Sales of Norwegian seafood exports are going swimmingly. As 2013 got off to a better start than last year, British food outlets are also doing well.
The 15 percent year-on-year increase was a record for January, according to Norway’s Seafood Council.
Last month’s sales were about EUR 644.81 million (NOK 4.8 billion), up roughly EUR 85.44 million (NOK 636 million).
“January’s increase was primarily due to an increase in salmon exports of salmon. Strong demand meant Norwegian salmon producers exported more salmon and at higher prices than the same time last year,” says the Council’s Egil Ove Sundheim in a statement.”
“In addition, we see that low cod prices led to increased export volumes of cod products,” he adds.
Some EUR 376.38 (NOK 2.8 billion) of salmon exports departed Norway last month. Fresh whole salmon prices increased from EUR 3.47 (NOK 25.83) per kilo to EUR 4.66 (NOK 34.66).
France, Poland, and Russia devour the most salmon, the Council declares.
January was also good news for trout exporters, especially to Russia. These were up 101 percent in January, bringing in some EUR 27.29 million (NOK 203 million), total.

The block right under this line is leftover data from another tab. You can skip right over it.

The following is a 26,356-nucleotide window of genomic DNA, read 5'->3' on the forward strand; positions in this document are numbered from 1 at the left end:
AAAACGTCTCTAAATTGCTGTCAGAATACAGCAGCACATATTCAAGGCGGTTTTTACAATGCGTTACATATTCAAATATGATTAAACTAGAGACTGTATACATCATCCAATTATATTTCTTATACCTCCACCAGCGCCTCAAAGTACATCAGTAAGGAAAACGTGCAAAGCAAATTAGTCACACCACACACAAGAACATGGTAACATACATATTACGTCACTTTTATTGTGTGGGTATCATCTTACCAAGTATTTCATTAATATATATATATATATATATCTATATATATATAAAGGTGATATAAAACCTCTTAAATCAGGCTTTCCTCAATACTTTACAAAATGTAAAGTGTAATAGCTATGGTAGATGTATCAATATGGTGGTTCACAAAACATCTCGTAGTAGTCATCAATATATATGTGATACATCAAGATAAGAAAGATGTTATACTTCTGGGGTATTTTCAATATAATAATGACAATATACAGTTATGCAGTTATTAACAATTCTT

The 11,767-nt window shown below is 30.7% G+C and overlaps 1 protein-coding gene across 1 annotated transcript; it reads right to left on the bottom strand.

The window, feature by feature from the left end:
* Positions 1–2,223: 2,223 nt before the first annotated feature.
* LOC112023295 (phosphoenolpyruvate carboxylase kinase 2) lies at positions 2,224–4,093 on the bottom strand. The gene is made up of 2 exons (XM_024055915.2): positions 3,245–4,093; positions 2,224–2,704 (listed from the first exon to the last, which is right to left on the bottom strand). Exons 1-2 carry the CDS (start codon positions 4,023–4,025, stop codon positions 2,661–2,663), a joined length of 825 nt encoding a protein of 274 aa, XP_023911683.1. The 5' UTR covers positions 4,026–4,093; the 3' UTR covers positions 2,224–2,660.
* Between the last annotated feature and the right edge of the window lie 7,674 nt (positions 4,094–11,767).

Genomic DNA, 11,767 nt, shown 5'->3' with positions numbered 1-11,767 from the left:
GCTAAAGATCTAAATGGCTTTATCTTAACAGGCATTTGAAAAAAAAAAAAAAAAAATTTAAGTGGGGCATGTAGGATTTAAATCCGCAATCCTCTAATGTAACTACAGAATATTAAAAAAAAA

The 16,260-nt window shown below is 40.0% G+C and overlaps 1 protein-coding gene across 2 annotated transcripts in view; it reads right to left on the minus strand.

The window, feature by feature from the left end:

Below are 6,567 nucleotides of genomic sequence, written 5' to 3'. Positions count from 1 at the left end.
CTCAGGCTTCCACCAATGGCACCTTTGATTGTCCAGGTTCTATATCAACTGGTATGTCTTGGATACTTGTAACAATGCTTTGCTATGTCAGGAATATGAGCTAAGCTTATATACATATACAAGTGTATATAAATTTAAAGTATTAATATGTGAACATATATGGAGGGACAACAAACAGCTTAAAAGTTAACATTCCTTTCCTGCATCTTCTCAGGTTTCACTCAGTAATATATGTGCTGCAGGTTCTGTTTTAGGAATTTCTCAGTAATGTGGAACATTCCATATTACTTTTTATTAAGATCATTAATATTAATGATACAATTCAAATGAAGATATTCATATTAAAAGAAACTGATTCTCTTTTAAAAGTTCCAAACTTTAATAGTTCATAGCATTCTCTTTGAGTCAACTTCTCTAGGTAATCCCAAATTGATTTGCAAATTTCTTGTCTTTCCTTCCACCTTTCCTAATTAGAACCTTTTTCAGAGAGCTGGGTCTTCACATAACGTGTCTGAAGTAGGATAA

Brazil’s appetite for salted cod (‘klippfisk’ in Norwegian) brought in about EUR 33.61 million (NOK 250 million) of January’s exports of this fish type. This totalled roughly EUR 55.66 million (NOK 414 million), a 22 percent increase.
Portugal also imported more, equalling roughly EUR 10.35 million (NOK 77 million).
The Seafood Council also reports that Norway delivers 20 percent of the UK’s fish for the country’s some 11,000 fish and chip outlets. This led to one fish and chip shop winning a prestigious prize.
Whilst National Federation of Fish Fryers’ (NFFF) Fish & Chip Quality Award ‘Champion’ Award-winner ‘The Chippy’, based in Northern Ireland’s Antrim, and runner-up ‘Platten’s Fish and Chips’ in Norfolk’s Wells-Next-the-Sea – near the Statoil/Statkraft Sheringham Shoal wind farm facility could celebrate, the news was even better for Calum Richardson.
He owns ‘The Bay’, located in Scotland’s Stonehaven, Aberdeenshire, and won the Independent Takeaway Fish and Chip Shop of the Year Award.
Mr Richardson received his prize at last week’s award event at London’s Lancaster Hotel, handed to him by Kristine Gramstad, Norway's Deputy Minister of Fisheries and Coastal Affairs.
“It's a pleasure to have the honour of presenting this award. Norway supplies outstanding raw materials to the global market, and it's great to see that Norwegian fish is so much in demand on the British market and included in such a typically British dish as fish and chips,” she said in a statement.
Some 600 guests attended the event.
“This is without doubt one of our biggest achievements to date and is a great opportunity for the business to grow. It is not without the hard work from all the staff, not to mention the support and loyalty shown by our customers and suppliers which have helped us win this award,” publication The Scotsman reported Mr Richardson as saying.
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